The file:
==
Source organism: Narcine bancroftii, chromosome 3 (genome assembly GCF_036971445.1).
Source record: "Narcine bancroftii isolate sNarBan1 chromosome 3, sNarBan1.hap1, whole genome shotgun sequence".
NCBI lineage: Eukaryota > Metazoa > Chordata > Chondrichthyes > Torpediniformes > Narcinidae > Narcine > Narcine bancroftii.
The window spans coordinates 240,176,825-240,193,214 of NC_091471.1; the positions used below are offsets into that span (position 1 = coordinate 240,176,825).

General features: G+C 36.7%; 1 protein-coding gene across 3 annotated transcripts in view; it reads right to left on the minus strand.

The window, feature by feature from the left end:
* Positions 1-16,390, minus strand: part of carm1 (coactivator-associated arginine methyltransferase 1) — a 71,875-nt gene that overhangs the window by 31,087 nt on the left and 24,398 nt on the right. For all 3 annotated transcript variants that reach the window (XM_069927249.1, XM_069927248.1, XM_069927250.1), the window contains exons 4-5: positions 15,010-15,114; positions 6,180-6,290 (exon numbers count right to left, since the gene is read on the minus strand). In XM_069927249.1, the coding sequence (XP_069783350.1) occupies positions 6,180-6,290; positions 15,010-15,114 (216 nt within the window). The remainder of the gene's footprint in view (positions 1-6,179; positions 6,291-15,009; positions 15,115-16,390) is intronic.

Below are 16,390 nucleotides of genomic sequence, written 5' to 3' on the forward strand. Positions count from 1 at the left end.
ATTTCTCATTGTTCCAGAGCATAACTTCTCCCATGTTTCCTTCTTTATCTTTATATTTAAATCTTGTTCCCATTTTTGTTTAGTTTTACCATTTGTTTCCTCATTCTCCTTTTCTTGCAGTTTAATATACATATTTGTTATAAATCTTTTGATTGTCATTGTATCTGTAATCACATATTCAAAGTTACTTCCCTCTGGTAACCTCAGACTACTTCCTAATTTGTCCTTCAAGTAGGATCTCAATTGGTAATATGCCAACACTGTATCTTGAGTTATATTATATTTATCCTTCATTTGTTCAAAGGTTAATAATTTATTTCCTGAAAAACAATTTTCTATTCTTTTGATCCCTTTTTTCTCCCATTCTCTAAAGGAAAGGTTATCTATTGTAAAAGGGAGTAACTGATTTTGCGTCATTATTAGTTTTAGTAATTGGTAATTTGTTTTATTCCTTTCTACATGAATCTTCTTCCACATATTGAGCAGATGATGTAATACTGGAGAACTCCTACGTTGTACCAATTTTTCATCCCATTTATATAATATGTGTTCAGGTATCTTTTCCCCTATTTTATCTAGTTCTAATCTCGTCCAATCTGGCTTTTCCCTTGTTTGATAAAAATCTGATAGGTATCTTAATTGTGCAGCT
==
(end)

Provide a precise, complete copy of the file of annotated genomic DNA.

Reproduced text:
Source organism: Narcine bancroftii, chromosome 3 (genome assembly GCF_036971445.1).
Source record: "Narcine bancroftii isolate sNarBan1 chromosome 3, sNarBan1.hap1, whole genome shotgun sequence".
NCBI lineage: Eukaryota > Metazoa > Chordata > Chondrichthyes > Torpediniformes > Narcinidae > Narcine > Narcine bancroftii.
The window spans coordinates 240,176,825-240,193,214 of NC_091471.1; the positions used below are offsets into that span (position 1 = coordinate 240,176,825).

General features: G+C 36.7%; 1 protein-coding gene across 3 annotated transcripts in view; it reads right to left on the minus strand.

The window, feature by feature from the left end:
* Positions 1-16,390, minus strand: part of carm1 (coactivator-associated arginine methyltransferase 1) — a 71,875-nt gene that overhangs the window by 31,087 nt on the left and 24,398 nt on the right. For all 3 annotated transcript variants that reach the window (XM_069927249.1, XM_069927248.1, XM_069927250.1), the window contains exons 4-5: positions 15,010-15,114; positions 6,180-6,290 (exon numbers count right to left, since the gene is read on the minus strand). In XM_069927249.1, the coding sequence (XP_069783350.1) occupies positions 6,180-6,290; positions 15,010-15,114 (216 nt within the window). The remainder of the gene's footprint in view (positions 1-6,179; positions 6,291-15,009; positions 15,115-16,390) is intronic.

Below are 16,390 nucleotides of genomic sequence, written 5' to 3' on the forward strand. Positions count from 1 at the left end.
ATTTCTCATTGTTCCAGAGCATAACTTCTCCCATGTTTCCTTCTTTATCTTTATATTTAAATCTTGTTCCCATTTTTGTTTAGTTTTACCATTTGTTTCCTCATTCTCCTTTTCTTGCAGTTTAATATACATATTTGTTATAAATCTTTTGATTGTCATTGTATCTGTAATCACATATTCAAAGTTACTTCCCTCTGGTAACCTCAGACTACTTCCTAATTTGTCCTTCAAGTAGGATCTCAATTGGTAATATGCCAACACTGTATCTTGAGTTATATTATATTTATCCTTCATTTGTTCAAAGGTTAATAATTTATTTCCTGAAAAACAATTTTCTATTCTTTTGATCCCTTTTTTCTCCCATTCTCTAAAGGAAAGGTTATCTATTGTAAAAGGGAGTAACTGATTTTGCGTCATTATTAGTTTTAGTAATTGGTAATTTGTTTTATTCCTTTCTACATGAATCTTCTTCCACATATTGAGCAGATGATGTAATACTGGAGAACTCCTACGTTGTACCAATTTTTCATCCCATTTATATAATATGTGTTCAGGTATCTTTTCCCCTATTTTATCTAGTTCTAATCTCGTCCAATCTGGCTTTTCCCTTGTTTGATAAAAATCTGATAGGTATCTTAATTGTGCAGCT